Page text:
Water is an unstoppable force. Given any obstacle, the sheer force of water will cut its way through or ignore the obstacle entirely and force its own way around. This is not a possibility, but an inevitability. Nothing withstands water’s power.
I found this interesting, given that water is a focal theme in Lidia Yuknavitch’s The Chronology of Water, as Yuknavitch’s prose has that same power. The very first line of the book reads: “The day my daughter was stillborn, after I held the future pink and rose-lipped in my shivering arms, lifeless tender, covering her face in tears and kisses, after they handed my dead girl to my sister who kissed her, then to my first husband who kissed her, then to my mother who could not bear to hold her, then out of the hospital room door, tiny lifeless swaddled thing, the nurse gave me tranquilizers and a soap and sponge.” Zang. That’s the only word I have to describe that opening sentence, zang.
That sentence has power, force. That sentence slammed into me and I knew it was either going to cut right through or ignore me entirely and go its own way around. I just grabbed on.
But this book doesn’t just have a great hook line. It isn’t that just this opening sentence has this immense power. No, the entire book is like this. Yuknavitch’s lines are an unstoppable force, and it is a delight to read them and try to keep up.
Normally not one for memoir, I was lucky enough to get this book as my first encounter with The Rumpus Book Club. The most amazing thing to me, once I got my bearings from being smacked around by the language, was the fact that the mixture of horror and wonderfulness that is Yuknavitch’s life doesn’t take over the book, as in so many memoirs. Sure, amazing and/or terrifying things have happened to Yuknavitch. Sure, she unflinchingly lays them open for the reader.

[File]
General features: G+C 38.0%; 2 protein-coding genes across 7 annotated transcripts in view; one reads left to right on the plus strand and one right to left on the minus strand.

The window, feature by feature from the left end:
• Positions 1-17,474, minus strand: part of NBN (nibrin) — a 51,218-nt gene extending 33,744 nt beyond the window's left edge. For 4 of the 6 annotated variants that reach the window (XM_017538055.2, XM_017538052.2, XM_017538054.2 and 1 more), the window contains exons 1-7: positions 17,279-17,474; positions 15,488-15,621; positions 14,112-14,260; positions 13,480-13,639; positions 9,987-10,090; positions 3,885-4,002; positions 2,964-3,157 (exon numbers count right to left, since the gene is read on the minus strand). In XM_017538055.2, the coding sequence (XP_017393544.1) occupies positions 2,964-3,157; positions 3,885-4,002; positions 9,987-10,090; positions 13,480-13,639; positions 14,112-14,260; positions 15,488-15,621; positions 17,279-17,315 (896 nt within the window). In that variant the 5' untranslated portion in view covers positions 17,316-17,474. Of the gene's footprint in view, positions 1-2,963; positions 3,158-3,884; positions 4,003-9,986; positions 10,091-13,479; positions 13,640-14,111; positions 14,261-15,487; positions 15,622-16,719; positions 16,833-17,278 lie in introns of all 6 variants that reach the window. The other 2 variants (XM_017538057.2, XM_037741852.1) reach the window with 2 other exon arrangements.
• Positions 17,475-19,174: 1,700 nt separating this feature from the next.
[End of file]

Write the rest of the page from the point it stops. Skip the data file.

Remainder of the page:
However, Yuknavitch finds the story within these happenings instead of just standing back and saying “look what happened to me.” To me, Yuknavitch dominates her past to make it serve the story instead of begging the story to do homage to her life. She seemingly leaves out much that could garner easy emotional manipulation and sympathy but does not do the right work for the story. The result is one of the strongest memoirs I have had the pleasure to encounter.
As I do not normally go looking in memoir, I am doubly pleased I was introduced to this book through The Rumpus Book Club. Otherwise, I would have greatly missed out. I would suggest that others not make the same mistake I normally would have. Don’t miss this book.
Join The Rumpus Book Club and you will receive a copy of The Chronology of Water.